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If you’re anything like us, it’s more than likely that the heart-warming pictures of azure Venetian canals, pristine skies over notoriously perma-smogged Los Angeles, and goats descending into the empty streets of Llandudno to eat the local’s potted plants brought a smile and a sigh of relief during the hard months of lockdown. The idea that the environment, the world we call home and the only home we have (at least until Elon Musk terraforms Mars) could recover from the damage wrought upon it by humanity since the Industrial Revolution seemed like a mirage shimmering before our eyes in the desert that was once Cornwall.
The trouble was always going to be that these gains were temporary, and now lockdowns have ended, we have seen a reversion as the traditional linear economy that has created so much waste and environmental devastation over the last century and a half.
The political and economic fallout from the global pandemic may, however, have given the world the opportunity to drastically rethink the way we operate our businesses, and elevate the concept of the circular economy from corporate jargon to the ethical and environmental business model it should be.
A business model run on the system of a linear economy essentially treats the environment as a stockpile of renewable and non-renewable resources to be exploited. It is often defined as the “take, make, dispose” model and functions on the idea that any waste material or products that cease to function will be disposed of rather than being recycled or repurposed. To contextualise this think of the nightmarish scene in ToyStory 2 when a broken Woody is thrown into the bin by Andy, in a circular economy the sheriff would have been passed onto another child or fixed, rather than condemned to the carbon and tear producing incineration that awaits him in the third film. (I’m not apologising for omitting a spoiler warning here because frankly the film is ten years old and you should have seen it by now.)
A circular business model aims to hugely reduce, or hopefully entirely eliminate the waste from production, and it is gaining traction across the world. By recycling as much of raw materials used for production AND the products themselves companies and entire countries are hoping to develop a model that entirely avoids the need for excess waste.
At first glance the idea of a circular economy may seem like little more than advanced recycling but, in the same ignorant way that I find yoga to be like advanced leaning, there is rather more to it.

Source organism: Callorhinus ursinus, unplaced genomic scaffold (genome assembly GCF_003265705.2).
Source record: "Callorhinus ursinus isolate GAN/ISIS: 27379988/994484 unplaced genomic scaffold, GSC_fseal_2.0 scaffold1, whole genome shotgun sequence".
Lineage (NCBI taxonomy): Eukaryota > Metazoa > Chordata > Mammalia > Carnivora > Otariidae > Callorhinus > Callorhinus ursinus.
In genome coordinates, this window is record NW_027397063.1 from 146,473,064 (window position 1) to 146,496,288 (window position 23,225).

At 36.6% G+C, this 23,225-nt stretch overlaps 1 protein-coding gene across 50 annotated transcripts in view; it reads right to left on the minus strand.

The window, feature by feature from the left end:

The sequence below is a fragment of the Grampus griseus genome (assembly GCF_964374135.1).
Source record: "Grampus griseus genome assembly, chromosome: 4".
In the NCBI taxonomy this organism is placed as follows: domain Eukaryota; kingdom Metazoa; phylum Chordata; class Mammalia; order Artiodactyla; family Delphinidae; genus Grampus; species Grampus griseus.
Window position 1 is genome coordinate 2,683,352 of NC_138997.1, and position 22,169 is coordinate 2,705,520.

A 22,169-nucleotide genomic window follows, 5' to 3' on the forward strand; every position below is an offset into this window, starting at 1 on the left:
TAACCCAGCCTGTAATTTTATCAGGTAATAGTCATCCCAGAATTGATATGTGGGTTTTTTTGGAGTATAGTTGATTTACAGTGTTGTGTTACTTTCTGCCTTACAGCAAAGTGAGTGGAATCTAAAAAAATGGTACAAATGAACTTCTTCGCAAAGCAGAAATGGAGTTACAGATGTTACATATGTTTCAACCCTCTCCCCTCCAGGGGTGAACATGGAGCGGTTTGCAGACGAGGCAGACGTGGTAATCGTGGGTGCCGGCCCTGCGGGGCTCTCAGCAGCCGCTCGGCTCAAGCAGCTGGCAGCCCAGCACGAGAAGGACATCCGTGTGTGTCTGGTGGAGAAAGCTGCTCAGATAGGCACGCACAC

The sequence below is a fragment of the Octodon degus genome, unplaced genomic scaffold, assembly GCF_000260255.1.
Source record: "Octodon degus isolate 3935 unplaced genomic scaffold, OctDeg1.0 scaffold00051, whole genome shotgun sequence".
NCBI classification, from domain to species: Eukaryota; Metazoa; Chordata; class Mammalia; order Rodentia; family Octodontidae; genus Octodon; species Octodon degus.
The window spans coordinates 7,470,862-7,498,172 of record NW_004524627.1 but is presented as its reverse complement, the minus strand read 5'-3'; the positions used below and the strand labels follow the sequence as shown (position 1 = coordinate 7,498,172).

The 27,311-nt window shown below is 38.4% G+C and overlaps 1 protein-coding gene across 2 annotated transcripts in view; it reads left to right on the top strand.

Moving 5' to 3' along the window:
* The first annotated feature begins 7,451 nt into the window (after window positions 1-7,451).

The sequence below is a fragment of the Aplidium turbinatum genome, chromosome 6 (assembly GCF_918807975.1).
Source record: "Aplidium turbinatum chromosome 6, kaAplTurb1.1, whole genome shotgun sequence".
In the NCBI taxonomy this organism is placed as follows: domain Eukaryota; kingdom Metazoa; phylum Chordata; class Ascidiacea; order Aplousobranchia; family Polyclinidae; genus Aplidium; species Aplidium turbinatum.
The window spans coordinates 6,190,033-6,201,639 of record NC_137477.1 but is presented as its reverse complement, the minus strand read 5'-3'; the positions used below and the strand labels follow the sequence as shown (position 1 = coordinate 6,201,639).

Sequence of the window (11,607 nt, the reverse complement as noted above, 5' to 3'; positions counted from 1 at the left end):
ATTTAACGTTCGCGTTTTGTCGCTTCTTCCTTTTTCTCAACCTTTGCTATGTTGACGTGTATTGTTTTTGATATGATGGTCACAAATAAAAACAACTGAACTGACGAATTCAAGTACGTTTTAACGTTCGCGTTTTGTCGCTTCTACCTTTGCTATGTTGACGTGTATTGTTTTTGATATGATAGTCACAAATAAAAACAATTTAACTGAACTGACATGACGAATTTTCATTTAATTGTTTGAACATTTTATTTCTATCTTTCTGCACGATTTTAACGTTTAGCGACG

Circular business models are radically rethinking the way companies are set up and, by designing products to be more repairable and reusable, are paving a way for a greener global economy, and a way to avoid the world becoming more steadily like The Road.
Of course, in a world where the one of the most powerful and heavily armed nuclear super-powers regards even basic health care provision as some kind of communist plot it’s difficult to imagine that the mass-restructuring of the economic principles that govern our markets will godown particularly well.
Having said that, there is growing evidence that businesses and nations across the world are waking up to the idea that without a deep structural change in the way that we produce goods, the world will not be able to cope with the waste.
The Dame Ellen MacArthur Foundation has been campaigning and raising awareness of the circular economy model for a decade, and it is beginning to pay off; not only has the European Commission begun to implement aCircular Economy Action Plan as part of the basis of it’s Green Deal, but evenChina has started to implement the plan in order to offset the adverse environmental effects of being one of the world’s largest producers.
Ikea has introduced a buyback scheme beginning at the end of this month in order to ensure the furniture you’ve had enough of (we’re looking at you Viktigt) doesn’t end up in landfill, Timberland has partnered with Omni, a tire manufacturer, to produce the soles of their shoes from recycled rubber ,and
There are many examples of fast fashion brands, and companies from across the product range making the switch to the circular economy, and it is steadily becoming more than a marketing ploy. Achilles and the Tortoise, birdsong, MAGA and countless other fashion brands have signed the circular fashion pledge in support of UN sustainable development goals.
The global adoption of circular economies begins small and medium businesses, and within each of those it does not have to come as a directive from the top. It’s always struck me a little condescending when articles tell you what to do but, given the alternative is total environmental annihilation within our lifetime, I’ll take the risk. Wherever you are in your business, it’s vital to get these ideas of the ground by talking about them (think of the wildfire spread of Kony 2012 but without the mass disinformation).
Introducing the ideas of the circular economy to your colleagues and line managers is a fantastic start but it’s imperative that the principles of the circular economy are adopted for every company project.
From redesigning product to running seminars raising awareness it’s time to make people realise that blowing up great swathes of the world to harvest shale gas is completely fracking useless.